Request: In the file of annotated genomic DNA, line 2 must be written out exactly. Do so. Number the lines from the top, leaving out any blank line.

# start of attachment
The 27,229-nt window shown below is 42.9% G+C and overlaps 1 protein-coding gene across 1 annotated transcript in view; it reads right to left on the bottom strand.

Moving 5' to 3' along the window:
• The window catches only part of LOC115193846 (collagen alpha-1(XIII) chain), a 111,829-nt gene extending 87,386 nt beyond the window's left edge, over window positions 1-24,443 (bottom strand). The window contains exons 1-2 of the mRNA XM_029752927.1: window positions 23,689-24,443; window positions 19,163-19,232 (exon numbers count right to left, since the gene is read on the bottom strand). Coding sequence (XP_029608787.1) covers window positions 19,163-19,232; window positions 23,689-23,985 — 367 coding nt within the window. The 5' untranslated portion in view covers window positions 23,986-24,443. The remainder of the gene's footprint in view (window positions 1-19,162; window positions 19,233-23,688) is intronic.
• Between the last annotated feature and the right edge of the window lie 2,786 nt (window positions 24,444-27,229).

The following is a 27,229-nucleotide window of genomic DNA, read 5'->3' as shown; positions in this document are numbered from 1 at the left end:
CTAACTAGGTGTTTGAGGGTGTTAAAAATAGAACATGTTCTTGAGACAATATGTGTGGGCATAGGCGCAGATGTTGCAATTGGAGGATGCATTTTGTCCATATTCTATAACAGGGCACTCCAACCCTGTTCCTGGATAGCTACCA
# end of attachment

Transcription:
Moving 5' to 3' along the window: